In Answering Jewish Objections to Jesus, Volume 3, Dr. Brown addresses a charge leveled at Paul. As Dr. Brown words the challenge, “Paul claimed that the Hebrew Scriptures prophesied the resurrection of the Messiah on the third day. Nowhere in our Bible is such a prophecy found” (objection 4.38, pg. 181).”
As a brief response, before he goes into much more detail, Dr. Brown says:
“Paul’s exact words are: ‘for what I received I passed on to you as of first importance: that Messiah died for our sins according to the Scriptures, that he was buried, that he was raised on the third day according to the Scriptures…'(I Cor. 15:3-4). As a Jew schooled in the Scriptures from his childhood, Paul was not thinking of just one passage but of several passages that pointed to the Messiah’s resurrection on the third day…In fact, when we study the Tanakh, we see that the third day is often the day of completion and climax–and so it was with the Messiah’s death and resurrection!” (pg. 181-182)
The response from Dr. Brown suggests that there are at least two passages which discuss the Messiah’s resurrection and that although Paul didn’t attempt to quote a passage, he does have clear verses on which to rely.
But first, Dr. Brown wants to set the scene for us:
“We should first look at some prophecies that make reference to restoration–or rescue from death–on the third day.” (pg. 182) His verses?
*Hosea 6:1-2, which says “After two days he will revive us, on the third day he will restore us, that we may live in his presence.” Brown adds, “This is a word given to Israel as a whole, but the sequence is there: full restoration on the third day!”
*Genesis 22:4, the Binding of Isaac, an event which Brown paints as a messianic foreshadowing (objection 4.1 in this volume) in which the actual binding–and reception of Isaac back from the dead according to midrashic allegories–took place on the third day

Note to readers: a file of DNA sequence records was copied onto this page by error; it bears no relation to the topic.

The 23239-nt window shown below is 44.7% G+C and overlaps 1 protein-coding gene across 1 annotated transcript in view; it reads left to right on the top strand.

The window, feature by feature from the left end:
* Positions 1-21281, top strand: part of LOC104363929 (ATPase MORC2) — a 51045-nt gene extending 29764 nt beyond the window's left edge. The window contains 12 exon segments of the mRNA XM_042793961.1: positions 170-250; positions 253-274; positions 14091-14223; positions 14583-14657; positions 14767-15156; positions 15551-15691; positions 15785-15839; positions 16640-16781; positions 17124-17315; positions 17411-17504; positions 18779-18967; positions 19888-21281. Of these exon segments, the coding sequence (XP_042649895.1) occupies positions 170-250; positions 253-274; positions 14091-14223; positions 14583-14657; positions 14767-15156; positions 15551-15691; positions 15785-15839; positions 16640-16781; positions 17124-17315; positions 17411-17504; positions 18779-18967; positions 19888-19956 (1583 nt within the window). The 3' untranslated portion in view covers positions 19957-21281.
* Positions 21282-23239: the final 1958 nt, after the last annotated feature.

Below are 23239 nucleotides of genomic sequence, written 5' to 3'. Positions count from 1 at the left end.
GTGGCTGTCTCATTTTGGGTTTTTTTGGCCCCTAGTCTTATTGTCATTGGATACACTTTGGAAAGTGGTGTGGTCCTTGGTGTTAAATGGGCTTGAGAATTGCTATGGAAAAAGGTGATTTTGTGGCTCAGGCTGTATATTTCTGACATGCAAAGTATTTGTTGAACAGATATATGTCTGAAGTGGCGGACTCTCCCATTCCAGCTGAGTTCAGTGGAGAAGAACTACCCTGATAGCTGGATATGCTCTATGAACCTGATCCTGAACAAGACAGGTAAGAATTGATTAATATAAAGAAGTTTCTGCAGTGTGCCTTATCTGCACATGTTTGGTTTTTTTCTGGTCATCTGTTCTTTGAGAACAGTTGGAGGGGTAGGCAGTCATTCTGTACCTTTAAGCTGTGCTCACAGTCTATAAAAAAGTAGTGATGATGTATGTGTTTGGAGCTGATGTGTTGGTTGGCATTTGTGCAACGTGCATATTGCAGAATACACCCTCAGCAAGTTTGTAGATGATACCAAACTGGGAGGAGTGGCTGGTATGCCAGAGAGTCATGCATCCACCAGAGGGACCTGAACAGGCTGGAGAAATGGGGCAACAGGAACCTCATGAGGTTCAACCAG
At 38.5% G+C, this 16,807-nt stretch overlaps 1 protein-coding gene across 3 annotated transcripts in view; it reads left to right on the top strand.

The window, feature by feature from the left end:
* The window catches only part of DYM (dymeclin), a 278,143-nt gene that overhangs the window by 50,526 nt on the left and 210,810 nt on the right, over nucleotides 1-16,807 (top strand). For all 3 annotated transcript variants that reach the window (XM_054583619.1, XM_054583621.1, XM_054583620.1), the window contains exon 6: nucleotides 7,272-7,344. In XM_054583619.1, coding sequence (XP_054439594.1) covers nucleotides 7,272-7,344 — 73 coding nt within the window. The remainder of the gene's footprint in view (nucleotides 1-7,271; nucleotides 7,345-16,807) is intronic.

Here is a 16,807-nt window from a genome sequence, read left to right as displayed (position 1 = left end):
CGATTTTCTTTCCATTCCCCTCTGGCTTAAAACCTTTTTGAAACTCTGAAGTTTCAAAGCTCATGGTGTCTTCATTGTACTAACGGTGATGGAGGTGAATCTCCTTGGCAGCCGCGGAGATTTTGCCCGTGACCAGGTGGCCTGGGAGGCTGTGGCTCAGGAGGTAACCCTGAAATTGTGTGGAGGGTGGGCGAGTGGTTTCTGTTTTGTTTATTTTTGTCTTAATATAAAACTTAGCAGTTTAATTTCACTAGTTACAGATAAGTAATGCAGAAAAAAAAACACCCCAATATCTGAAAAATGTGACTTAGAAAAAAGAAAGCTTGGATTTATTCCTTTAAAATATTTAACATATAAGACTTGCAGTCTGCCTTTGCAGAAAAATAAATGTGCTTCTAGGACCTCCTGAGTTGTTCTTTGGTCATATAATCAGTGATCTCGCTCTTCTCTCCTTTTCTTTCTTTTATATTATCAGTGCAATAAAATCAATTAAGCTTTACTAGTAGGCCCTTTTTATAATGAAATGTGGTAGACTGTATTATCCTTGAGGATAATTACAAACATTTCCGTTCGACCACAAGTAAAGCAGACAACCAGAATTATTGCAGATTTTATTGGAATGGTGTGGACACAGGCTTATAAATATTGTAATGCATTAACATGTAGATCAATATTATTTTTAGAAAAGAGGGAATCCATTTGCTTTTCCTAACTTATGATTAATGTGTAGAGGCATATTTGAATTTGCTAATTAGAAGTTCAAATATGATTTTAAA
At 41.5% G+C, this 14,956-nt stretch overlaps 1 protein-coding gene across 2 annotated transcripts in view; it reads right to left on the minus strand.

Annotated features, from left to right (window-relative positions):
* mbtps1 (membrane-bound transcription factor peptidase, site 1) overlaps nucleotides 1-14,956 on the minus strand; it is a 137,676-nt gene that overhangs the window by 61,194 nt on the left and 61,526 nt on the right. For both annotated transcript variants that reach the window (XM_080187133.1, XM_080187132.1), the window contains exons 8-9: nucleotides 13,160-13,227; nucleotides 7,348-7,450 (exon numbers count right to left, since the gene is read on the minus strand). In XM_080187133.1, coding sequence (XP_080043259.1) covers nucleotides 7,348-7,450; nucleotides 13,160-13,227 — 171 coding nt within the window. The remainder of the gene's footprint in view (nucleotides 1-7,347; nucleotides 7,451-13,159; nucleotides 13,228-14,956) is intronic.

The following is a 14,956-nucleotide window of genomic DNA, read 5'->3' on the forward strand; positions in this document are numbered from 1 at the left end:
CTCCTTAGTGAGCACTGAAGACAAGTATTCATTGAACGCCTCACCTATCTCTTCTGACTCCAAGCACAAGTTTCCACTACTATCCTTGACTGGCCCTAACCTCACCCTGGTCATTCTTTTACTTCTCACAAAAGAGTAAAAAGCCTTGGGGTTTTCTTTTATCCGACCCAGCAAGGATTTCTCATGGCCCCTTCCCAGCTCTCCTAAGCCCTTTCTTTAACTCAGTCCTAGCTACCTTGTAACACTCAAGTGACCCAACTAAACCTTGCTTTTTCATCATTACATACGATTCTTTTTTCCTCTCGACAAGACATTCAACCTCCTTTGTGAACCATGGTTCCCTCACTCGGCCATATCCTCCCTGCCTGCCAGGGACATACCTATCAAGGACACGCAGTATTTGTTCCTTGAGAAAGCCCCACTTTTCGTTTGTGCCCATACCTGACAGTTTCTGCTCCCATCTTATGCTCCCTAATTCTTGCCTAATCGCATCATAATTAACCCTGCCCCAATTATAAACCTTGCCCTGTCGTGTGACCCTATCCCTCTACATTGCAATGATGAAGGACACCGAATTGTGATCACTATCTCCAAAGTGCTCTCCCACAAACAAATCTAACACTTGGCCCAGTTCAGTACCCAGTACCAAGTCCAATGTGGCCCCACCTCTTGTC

*II Kings 20:5, where Isaiah tells Hezekiah (a prototype of the Messiah, Dr. Brown points out, as he descends from David) that on the third day from the promise that he will recover from his illness he will enter the Temple of G-D
*Jonah 2:1-9, where Jonah was released from the fish’s belly on the third day
Brown again, page 183: “Elsewhere in the Tanakh, it is striking to see how often the third day has special significance,” as he points to Exodus 19:10, Esther 5:1, Ezra 6:15 (referring to the third day of the 12th month), Genesis 40:1-23, Leviticus 7:7-18; 19:6-7 (speaking of some sacrificial meat becoming unfit for consumption on the third day following slaughter), Judges 20 (in which the Israelites defeated the tribe of Benjamin in battle), and Joshua 1:11; 3:2.
After referencing two German scholars who weigh in on the importance of three days, Dr. Brown concludes the section as follows:
“These insights, coupled with some key verses about restoration, salvation, or rescue from death on the third day, give Paul the right to say that the Messiah rose from the dead on the third day according to the Scriptures. There would have been no day more suitable than this from the viewpoint of the Word of God.” (pg. 183-184)
I encourage you, dear reader, to examine the referenced chapters closely and ask yourself: if I were reading these chapters before Jesus was born, would I have come away with the notion that the Messiah is to be resurrected on the third day following death? Did Dr. Brown provide an actual reference that the Messiah is supposed to resurrect on the third day (setting aside every other aspect of the crucifixion/resurrection account for this exercise)?
As a minor objection, one could argue that the Messiah was to resurrect on the seventh day, since the Jews encircled Jericho seven times on the seventh day and the walls came tumblin’ down (Joshua 6); the seventh day of the week was blessed by G-D (Genesis 2); the seventh year is a year of rest (Leviticus 25); the year following the seventh seven of years is a holy year of freedom (ibid.); and examples abound.
Dr. Brown has not actually made an argument that the Messiah is to resurrect on the third day (of the month? week? that part isn’t clear from his argument, either). He begged the question and then tried to back into an answer which suits his purposes–and even then he opens the door for other possibilities.
Once again, he says a lot without resolving the objection.